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Do patient surveys work? The influence of a national survey programme on local quality-improvement initiatives
  1. R Reeves,
  2. I Seccombe
  1. Healthcare Commission, London, UK
  1. Dr R Reeves, Oxford Survey Research, 52 Observatory St, Oxford OX2 6EP, UK; rachel.reeves{at}gmail.com

Abstract

Objectives: To assess current attitudes towards the national patient survey programme in England, establish the extent to which survey results are used and identify barriers and incentives for using them.

Design: Qualitative interviews with hospital staff responsible for implementing the patient surveys (survey leads).

Setting: National Health Service (NHS) hospital organisations (trusts) in England.

Participants: Twenty-four patient survey leads for NHS trusts.

Results: Perceptions of the patient surveys were mainly positive and were reported to be improving. Interviewees welcomed the surveys’ regular repetition and thought the questionnaires, survey methods and reporting of results, particularly inter-organisational benchmark charts, were of a good standard. The survey results were widely used in action planning and were thought to support organisational patient-centredness. There was variation in the extent to which trusts disseminated survey findings to patients, the public, staff and their board members. The most common barrier to using results was difficulty engaging clinicians because survey findings were not sufficiently specific to specialties, departments or wards. Limited statistical expertise and concerns that the surveys only covered a short time frame also contributed to some scepticism. Other perceived barriers included a lack of knowledge of effective interventions, and limited time and resources. Actual and potential incentives for using survey findings included giving the results higher weightings in the performance management system, financial targets, Payment by Results (PbR), Patient Choice, a patient-centred culture, leadership by senior members of the organisation, and boosting staff morale by disseminating positive survey findings.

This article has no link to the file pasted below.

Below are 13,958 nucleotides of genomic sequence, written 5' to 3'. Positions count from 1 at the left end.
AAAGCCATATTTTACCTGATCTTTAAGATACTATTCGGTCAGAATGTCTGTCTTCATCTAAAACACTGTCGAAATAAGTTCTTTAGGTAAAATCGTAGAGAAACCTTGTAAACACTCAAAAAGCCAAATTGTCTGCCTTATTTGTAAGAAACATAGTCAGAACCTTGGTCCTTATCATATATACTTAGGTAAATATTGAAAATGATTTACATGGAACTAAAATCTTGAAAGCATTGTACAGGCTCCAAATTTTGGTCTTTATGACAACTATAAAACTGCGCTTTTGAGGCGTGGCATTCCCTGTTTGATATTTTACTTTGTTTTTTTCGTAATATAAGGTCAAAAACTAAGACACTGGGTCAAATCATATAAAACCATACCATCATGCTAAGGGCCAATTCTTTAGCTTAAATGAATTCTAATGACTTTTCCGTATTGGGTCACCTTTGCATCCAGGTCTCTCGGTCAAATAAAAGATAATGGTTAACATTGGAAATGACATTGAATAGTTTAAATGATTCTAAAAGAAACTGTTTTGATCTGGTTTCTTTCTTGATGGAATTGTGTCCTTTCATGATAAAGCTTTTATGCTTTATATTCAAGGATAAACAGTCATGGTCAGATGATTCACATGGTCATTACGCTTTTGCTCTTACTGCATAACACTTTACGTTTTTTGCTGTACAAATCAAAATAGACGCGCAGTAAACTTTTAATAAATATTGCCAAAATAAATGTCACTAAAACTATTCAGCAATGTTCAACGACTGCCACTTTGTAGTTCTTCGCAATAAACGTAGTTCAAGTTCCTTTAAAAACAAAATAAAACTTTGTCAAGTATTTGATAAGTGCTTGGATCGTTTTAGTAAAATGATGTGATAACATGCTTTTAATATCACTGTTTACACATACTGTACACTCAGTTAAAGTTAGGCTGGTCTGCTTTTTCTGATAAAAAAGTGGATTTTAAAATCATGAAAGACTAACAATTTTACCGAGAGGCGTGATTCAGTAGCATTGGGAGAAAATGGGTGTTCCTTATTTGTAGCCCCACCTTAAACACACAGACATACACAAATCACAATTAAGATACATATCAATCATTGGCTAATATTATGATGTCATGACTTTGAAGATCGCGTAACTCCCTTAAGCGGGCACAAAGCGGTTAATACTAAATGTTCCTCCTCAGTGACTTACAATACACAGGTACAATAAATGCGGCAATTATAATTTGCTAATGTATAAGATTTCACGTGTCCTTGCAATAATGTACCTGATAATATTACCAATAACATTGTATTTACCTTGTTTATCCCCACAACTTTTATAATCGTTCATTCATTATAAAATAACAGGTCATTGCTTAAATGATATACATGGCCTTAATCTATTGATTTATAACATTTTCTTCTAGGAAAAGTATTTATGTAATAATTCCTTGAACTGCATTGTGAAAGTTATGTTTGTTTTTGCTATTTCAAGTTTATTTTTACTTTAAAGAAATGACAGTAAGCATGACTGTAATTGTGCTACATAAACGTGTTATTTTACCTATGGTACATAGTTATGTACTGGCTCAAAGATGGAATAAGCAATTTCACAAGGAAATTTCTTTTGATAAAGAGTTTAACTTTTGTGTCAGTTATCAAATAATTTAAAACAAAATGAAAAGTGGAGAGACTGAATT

Conclusion: The national patient surveys are viewed positively, their repetition being an important factor in their success. The results could be used more effectively if they were more specific to smaller units.

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Footnotes

  • Competing interests: None.

  • Funding: Funded by the Health and Social Care Information Centre

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